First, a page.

Therefore rejection of claims are far more than giving the title deed as settlement of claims. Till November 30, 2018 in an approximate claim of 42.24 lakhs, both individual and community, around 18.94 lakh claims have been given title deeds, and around 19.39 lakh claims have been rejected. (Ministry of Tribal Affairs)

Most of the claims are rejected either on the ground that there is no proof that three generations of Other Traditional Forest Dwellers have been staying in the forest land or due to the unavailability of satellite map showing cultivation attached to the claim and lack of any court-imposed penalty for cultivating forest land. The Forest Departments insist necessarily on the evidence of caste certificates which are not issued to most claimants.

The Gujarat High Court, in its judgment of 2013 on a writ petition filed in 2011 by Action Research for Community and Health Develop-ment, stated that a demand of convincing and cogent evidence to the satisfaction of the authorities in regard to the rights of Adivasis and forest dwellers, would frustrate the very purpose of the Act for which it was enacted. It further stated that it is the primary duty of the Court to adopt a constructive approach in interpreting the Act to achieve its purpose. Any interpretation that defeats the purpose of the Act is therefore not justifiable.

In 2014, the Virginius Xaxa Committee on socio-economic, health and educational status of tribal communities in India noted that the gram sabhas were rejecting claims of forest dwellers without giving reasons and were not communicating the rejections to the claimants. It also noted that the right to appeal to the highest authority was neither explained nor was its exercise facilitated.The villagers in many cases are not even aware of the existence of such a law. Hence, the provision, which gives the claimant 90 days to appeal against the wrongful rejection before SDLC (Sub-Divisional Level Committee) or DLC (District Level Committee), as the case may be, was never implemented in most cases of rejection. There was no re-examination of such cases. But, without waiting for a decision on review or appeal, and most often without allowing time for filing an appeal, the forest authorities in several States evict people whose claims under the FRA are rejected.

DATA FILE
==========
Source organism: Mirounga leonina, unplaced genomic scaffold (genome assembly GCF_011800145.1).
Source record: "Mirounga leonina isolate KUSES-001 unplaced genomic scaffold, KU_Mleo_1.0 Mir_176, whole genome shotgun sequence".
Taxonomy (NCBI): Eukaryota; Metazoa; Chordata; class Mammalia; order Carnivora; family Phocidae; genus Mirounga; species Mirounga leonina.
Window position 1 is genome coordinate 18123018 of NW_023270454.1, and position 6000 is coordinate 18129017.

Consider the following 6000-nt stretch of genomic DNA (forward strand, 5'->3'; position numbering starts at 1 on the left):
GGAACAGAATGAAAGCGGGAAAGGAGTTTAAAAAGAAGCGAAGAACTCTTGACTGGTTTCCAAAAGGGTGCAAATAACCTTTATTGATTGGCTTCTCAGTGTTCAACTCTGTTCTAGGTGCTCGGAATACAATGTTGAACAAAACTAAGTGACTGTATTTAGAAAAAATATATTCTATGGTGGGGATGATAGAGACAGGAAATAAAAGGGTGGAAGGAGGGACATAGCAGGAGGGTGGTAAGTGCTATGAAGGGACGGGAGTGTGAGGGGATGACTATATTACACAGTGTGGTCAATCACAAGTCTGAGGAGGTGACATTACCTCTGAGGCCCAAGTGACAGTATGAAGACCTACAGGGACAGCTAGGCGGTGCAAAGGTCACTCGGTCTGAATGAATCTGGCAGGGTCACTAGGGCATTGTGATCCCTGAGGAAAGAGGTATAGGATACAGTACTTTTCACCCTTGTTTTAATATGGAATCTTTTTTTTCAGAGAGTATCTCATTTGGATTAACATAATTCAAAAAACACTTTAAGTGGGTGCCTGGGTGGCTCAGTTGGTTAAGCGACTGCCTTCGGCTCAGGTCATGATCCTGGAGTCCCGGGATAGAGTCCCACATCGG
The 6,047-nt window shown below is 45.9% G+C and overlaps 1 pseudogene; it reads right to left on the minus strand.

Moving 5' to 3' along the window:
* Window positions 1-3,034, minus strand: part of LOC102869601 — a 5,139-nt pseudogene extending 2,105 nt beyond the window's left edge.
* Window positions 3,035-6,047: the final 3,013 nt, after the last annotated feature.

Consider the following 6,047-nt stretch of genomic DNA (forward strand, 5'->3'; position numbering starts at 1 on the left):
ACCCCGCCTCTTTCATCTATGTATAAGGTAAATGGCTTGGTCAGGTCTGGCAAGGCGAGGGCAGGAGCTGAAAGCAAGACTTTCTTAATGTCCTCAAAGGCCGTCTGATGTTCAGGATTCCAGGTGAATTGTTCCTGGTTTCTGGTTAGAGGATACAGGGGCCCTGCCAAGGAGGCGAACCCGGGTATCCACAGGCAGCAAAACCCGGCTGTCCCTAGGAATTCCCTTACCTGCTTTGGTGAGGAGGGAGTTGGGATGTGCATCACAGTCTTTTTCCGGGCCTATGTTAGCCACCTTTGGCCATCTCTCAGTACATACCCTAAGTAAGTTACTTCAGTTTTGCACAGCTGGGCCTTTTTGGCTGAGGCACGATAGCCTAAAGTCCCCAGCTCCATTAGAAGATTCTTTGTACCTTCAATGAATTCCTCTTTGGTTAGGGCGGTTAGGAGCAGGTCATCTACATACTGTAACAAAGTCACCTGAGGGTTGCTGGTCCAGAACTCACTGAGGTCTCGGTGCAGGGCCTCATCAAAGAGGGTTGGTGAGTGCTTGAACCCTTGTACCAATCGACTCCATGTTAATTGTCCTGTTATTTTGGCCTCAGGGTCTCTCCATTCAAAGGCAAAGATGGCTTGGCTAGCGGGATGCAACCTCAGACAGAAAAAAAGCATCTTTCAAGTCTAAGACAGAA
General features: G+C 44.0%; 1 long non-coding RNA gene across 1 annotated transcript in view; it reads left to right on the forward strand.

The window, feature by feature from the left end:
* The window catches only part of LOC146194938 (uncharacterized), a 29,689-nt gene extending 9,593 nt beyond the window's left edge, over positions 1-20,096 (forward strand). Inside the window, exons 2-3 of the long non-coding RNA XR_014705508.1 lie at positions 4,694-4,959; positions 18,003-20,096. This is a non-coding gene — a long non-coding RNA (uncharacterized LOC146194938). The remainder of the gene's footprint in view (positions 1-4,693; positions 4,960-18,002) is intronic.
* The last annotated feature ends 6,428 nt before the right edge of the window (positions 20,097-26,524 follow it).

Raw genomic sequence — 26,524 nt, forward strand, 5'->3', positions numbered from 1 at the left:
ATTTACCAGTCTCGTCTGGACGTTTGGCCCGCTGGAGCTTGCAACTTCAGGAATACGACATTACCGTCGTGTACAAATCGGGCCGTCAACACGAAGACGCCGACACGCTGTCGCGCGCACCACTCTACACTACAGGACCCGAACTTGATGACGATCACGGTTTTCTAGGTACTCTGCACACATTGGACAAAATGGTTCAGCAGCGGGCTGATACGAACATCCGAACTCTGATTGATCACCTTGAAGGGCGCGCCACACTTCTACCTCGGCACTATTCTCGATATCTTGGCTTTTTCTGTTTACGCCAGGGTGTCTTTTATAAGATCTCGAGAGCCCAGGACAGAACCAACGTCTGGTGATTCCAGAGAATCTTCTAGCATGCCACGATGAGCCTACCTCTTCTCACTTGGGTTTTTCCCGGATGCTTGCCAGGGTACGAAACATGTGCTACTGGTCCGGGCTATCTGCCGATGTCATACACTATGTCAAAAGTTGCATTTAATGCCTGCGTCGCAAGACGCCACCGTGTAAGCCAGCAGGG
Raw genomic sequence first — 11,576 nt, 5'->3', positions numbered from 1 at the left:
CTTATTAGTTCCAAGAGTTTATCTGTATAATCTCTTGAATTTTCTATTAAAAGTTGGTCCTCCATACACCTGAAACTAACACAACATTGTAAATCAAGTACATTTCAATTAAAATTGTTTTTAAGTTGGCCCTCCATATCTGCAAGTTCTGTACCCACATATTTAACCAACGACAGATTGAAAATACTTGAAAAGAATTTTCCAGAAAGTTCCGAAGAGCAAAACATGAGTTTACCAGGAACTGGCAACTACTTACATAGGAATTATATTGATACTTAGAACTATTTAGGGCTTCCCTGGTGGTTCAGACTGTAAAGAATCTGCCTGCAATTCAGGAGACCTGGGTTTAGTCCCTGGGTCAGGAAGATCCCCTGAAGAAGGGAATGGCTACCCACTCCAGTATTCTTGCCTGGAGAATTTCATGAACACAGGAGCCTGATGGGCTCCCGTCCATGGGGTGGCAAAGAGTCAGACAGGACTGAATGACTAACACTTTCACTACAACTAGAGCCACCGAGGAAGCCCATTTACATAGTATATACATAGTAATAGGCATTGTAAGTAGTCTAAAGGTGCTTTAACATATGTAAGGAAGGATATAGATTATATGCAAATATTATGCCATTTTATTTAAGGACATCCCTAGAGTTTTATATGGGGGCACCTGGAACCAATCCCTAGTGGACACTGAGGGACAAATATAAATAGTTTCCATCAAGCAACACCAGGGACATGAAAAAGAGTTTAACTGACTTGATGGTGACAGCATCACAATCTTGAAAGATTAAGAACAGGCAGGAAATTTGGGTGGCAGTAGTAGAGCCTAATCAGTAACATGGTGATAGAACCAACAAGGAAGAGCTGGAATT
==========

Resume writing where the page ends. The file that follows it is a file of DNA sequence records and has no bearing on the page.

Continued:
In Gujarat and Maharashtra claims have been rejected due to the lack of satellite imagery, despite the guidelines by the Ministry of Tribal Affairs (July 27, 2015) that geo-referencing for assessment of potential areas should use satellite imagery as supplementary evidence, and should examine and re-examine the additional evidences. Over half of individual rights and a third of community rights claims were denied to the Adivasi communities in Chhattisgarh, where they comprise a third of the population. In Odisha, almost 35 per cent of the FRA claims have been rejected due to lack of sufficient evidence. (April 2017)